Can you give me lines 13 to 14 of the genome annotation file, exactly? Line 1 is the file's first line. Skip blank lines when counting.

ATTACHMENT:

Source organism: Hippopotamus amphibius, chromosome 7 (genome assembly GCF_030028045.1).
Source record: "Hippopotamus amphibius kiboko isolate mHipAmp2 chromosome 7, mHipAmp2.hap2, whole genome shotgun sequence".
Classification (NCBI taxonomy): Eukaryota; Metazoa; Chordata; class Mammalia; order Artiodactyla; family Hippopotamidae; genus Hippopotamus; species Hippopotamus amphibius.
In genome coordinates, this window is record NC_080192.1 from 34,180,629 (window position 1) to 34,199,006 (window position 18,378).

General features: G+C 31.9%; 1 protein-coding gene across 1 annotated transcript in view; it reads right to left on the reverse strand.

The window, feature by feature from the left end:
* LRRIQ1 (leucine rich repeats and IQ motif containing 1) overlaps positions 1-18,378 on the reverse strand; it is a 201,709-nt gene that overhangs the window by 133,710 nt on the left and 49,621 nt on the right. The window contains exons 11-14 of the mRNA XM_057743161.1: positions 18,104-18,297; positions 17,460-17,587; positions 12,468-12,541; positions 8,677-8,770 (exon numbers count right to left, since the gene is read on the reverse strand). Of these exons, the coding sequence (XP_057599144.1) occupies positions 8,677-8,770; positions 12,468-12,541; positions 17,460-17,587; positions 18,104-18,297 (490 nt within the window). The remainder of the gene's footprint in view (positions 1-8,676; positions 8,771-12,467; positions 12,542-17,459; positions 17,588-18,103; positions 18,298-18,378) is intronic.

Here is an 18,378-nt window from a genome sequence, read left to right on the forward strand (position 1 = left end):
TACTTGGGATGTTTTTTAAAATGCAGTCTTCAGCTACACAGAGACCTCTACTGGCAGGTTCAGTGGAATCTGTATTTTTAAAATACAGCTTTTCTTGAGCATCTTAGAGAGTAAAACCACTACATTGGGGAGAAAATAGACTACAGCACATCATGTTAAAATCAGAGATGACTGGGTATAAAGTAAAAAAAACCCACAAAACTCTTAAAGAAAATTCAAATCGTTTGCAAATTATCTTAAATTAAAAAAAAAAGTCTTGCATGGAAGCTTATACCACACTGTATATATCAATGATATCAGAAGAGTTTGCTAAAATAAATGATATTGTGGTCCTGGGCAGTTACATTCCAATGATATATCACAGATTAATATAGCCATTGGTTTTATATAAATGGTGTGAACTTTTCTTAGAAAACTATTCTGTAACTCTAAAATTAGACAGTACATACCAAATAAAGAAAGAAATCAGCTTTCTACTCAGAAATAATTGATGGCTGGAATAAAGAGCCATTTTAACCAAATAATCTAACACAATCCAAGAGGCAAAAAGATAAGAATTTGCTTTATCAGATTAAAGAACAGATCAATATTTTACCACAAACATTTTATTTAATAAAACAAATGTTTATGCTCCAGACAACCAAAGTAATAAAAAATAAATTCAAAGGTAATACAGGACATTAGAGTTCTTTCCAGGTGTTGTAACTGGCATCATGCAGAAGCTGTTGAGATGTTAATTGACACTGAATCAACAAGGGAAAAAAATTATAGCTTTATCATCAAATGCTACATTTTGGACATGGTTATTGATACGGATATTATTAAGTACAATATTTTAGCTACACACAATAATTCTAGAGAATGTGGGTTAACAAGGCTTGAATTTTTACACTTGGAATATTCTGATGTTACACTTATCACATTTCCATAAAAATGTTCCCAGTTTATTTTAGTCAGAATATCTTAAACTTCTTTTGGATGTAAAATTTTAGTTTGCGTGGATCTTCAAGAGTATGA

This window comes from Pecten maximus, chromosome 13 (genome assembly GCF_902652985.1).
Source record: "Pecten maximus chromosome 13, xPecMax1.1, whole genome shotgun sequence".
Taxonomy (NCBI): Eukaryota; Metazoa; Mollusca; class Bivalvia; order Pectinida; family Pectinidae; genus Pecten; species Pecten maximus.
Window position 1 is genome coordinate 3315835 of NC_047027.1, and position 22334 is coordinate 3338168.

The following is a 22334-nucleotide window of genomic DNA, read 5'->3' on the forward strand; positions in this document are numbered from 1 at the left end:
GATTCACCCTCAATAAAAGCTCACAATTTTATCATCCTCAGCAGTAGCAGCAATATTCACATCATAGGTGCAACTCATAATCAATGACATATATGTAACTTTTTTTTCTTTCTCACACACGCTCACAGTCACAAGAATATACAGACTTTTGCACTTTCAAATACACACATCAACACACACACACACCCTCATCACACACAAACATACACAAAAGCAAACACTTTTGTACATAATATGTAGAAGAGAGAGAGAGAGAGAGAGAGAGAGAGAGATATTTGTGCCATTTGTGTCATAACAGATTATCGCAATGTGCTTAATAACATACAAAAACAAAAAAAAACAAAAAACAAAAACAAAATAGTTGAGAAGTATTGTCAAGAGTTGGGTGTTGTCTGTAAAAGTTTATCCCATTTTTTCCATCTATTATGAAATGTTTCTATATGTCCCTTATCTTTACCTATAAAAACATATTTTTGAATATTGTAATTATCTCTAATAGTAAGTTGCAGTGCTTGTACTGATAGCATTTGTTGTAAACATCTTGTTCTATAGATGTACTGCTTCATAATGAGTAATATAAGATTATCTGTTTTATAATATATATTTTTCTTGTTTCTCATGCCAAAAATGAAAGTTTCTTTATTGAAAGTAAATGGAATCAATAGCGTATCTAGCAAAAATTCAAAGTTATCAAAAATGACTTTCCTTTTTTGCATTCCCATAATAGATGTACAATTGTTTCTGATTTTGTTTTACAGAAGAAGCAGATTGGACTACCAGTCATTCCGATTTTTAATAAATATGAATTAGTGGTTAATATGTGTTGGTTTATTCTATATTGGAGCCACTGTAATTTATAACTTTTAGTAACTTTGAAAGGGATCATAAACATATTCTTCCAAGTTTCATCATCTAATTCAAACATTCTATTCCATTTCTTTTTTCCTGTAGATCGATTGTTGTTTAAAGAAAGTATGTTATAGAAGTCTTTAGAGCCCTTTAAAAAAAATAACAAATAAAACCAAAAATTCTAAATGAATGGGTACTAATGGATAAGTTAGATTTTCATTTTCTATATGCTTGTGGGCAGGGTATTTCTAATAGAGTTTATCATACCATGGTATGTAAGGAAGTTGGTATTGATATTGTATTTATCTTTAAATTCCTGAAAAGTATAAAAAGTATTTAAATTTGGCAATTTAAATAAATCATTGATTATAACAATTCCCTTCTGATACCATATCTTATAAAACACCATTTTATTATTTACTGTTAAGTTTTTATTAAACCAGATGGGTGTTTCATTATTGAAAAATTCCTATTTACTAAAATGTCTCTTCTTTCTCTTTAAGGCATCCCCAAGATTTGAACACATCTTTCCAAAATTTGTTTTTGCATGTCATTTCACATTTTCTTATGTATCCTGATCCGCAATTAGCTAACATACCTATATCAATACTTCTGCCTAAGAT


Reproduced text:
Window position 1 is genome coordinate 3315835 of NC_047027.1, and position 22334 is coordinate 3338168.

The following is a 22334-nucleotide window of genomic DNA, read 5'->3' on the forward strand; positions in this document are numbered from 1 at the left end: